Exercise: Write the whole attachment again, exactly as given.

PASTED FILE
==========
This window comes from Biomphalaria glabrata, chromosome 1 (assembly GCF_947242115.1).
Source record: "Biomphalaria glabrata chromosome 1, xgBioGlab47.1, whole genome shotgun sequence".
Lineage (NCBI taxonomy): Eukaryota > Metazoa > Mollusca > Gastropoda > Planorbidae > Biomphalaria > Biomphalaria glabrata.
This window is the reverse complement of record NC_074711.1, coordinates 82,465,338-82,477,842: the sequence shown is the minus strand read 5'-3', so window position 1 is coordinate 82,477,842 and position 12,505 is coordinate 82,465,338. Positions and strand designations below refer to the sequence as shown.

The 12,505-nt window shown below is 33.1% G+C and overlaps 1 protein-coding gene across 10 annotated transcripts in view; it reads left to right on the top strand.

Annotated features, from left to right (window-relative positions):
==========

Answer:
This window comes from Biomphalaria glabrata, chromosome 1 (assembly GCF_947242115.1).
Source record: "Biomphalaria glabrata chromosome 1, xgBioGlab47.1, whole genome shotgun sequence".
Lineage (NCBI taxonomy): Eukaryota > Metazoa > Mollusca > Gastropoda > Planorbidae > Biomphalaria > Biomphalaria glabrata.
This window is the reverse complement of record NC_074711.1, coordinates 82,465,338-82,477,842: the sequence shown is the minus strand read 5'-3', so window position 1 is coordinate 82,477,842 and position 12,505 is coordinate 82,465,338. Positions and strand designations below refer to the sequence as shown.

The 12,505-nt window shown below is 33.1% G+C and overlaps 1 protein-coding gene across 10 annotated transcripts in view; it reads left to right on the top strand.

Annotated features, from left to right (window-relative positions):